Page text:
More than any other justification, there is a moral rationale for colonial and imperial powers to right the wrongs of the past, even as they aspire to be citadels of human rights and justice.
Arguments for reparations are not new. In 2014, in a powerful essay on The Atlantic, Ta-Nehisi Coates narrated the story of Belinda Royall.
Belinda, born in modern-day Ghana, was kidnapped as a child, and sold into slavery. She endured the horrors of the Middle Passage and for 50 years lived as a slave owned by Isaac Royall and his son. During the American Revolution, however, Junior Royall, a staunch British loyalist, fled America, leaving Belinda free, for the first time living without the tent of a slave owner over her head, in Massachusetts.
In 1783, Belinda Royall petitioned the commonwealth of Massachusetts for reparations. She beseeched the legislature:
The face of your Petitioner, is now marked with the furrows of time, and her frame bending under the oppression of years, while she, by the Laws of the Land, is denied the employment of one morsel of that immense wealth, apart whereof hath been accumulated by her own industry, and the whole augmented by her servitude.
WHEREFORE, casting herself at your feet if your honours, as to a body of men, formed for the extirpation of vassalage, for the reward of Virtue, and the just return of honest industry—she prays, that such allowance may be made her out of the Estate of Colonel Royall, as will prevent her, and her more infirm daughter, from misery in the greatest extreme, and scatter comfort over the short and downward path of their lives.
Though a nascent legislature at the time, Massachusetts awarded Belinda a pension of 15 pounds and 12 shillings, to be paid out of the estate of Isaac Royall. The award, coming after black people had endured 150 years of slavery, was one of the earliest and successful cases of an argument of reparations put to test in a court of law. The award carried the spirit of John Quaker’s words in 1769, who said that: “A heavy account lies against us as a civil society for oppressions committed against people who did not injure us, and that if the particular case of many individuals were fairly stated, it would appear that there was considerable due to them.”
Arguments for reparations are viewed as outrageous and there is no consensus as to what it entails or why the idea should occupy public imagination in the first place
The case, though a bright spot in the dark inhumanity of slavery, did not yield a widespread espousal of reparations. Hundreds of years later, today, reparations remain uncommon, arguments for reparations are viewed as outrageous and there is no consensus as to what it entails or why the idea should occupy public imagination in the first place.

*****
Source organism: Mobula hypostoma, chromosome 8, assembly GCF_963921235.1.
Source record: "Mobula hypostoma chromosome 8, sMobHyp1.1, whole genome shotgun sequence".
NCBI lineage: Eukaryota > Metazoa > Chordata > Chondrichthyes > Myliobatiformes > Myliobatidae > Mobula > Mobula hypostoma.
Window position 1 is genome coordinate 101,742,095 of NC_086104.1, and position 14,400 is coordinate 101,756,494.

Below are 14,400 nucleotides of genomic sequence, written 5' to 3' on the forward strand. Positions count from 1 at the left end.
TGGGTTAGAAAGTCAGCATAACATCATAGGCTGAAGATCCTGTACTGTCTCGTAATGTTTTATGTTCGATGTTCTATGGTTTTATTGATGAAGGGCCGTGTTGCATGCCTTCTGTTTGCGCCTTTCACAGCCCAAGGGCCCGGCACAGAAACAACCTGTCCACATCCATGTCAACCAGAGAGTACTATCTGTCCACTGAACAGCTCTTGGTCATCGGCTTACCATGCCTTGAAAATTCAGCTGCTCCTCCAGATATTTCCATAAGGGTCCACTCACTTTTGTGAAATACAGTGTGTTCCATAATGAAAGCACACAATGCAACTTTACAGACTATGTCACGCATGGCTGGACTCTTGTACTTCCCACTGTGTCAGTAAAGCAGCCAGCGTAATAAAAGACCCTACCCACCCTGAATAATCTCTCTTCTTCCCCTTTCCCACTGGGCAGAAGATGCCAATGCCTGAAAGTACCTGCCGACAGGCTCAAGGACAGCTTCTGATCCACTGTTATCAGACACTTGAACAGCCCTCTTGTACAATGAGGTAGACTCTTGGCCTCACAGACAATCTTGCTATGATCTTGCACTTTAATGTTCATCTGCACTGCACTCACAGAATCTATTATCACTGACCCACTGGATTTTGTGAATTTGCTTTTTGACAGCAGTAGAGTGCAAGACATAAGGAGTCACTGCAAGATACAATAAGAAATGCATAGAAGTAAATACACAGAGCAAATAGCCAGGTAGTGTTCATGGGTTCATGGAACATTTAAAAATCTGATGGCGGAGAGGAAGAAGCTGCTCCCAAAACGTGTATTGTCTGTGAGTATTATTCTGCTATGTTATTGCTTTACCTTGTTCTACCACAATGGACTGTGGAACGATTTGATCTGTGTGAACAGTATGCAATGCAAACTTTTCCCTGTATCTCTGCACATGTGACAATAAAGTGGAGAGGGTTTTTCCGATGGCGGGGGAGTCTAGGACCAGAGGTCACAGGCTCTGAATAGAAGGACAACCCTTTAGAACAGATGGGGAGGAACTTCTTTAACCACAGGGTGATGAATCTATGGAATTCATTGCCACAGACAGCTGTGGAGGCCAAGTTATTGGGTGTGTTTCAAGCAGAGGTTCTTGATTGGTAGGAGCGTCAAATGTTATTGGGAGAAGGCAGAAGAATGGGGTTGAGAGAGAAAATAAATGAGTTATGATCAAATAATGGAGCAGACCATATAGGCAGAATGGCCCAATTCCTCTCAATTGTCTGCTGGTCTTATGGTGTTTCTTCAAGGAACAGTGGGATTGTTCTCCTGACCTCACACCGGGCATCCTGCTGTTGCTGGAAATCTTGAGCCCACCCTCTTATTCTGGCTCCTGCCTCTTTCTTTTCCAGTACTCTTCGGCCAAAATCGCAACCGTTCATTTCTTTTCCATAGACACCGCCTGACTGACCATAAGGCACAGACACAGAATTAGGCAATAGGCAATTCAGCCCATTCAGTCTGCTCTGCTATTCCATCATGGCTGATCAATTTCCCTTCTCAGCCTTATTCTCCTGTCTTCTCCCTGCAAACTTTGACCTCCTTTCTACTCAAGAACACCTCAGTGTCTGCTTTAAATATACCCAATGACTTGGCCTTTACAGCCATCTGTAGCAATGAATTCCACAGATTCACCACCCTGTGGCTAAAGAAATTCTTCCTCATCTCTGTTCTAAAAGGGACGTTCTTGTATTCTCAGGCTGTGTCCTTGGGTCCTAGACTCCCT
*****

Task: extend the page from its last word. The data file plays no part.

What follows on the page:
For a long time, the call for reparations was restricted to the United States and spelled out as a salve for the sores of hundreds of years under slavery. In the 20th century, the movement for reparations grew so much that in 1987, the National Coalition of Blacks for Reparations in America (N’COBRA), an umbrella organization was formed. These calls were endorsed by the NAACP in 1993. However, beyond scattered cases of success, significant widespread payment of reparations remains a dream.
The slavery, as a justification for reparations, has been extended to the case of Africa, a continent that was depopulated and its institutions destabilised by slave trade. Beyond slavery, the imposition of colonialism, altered Africa’s history forever. It infected its modes of thought, destabilised its cultural development, decimated its populations, and destroyed its political structures and orchestrated one of the world’s most audacious economic heist. Oppressions, crimes, and injustices were committed against the African people, hence the call for appropriate measures to right these wrongs. These calls are as present in as they were decades ago.
Oppressions, crimes, and injustices were committed against the African people, hence the call for appropriate measures to right these wrongs
Countries that participated in colonialism in Africa have a moral imperative to pay reparations. These countries benefited immensely from unpaid African labor, committed untold crimes against the African population. They engaged in brutal exploitation of the continent’s resources. Former colonial masters, such as Britain and France can only claim to stand on ethical and moral grounds if they recognise the wrongs they did to African people through chattel slavery and colonialism. These countries can confront their pasts by paying reparations to the victims of their horrific devastation.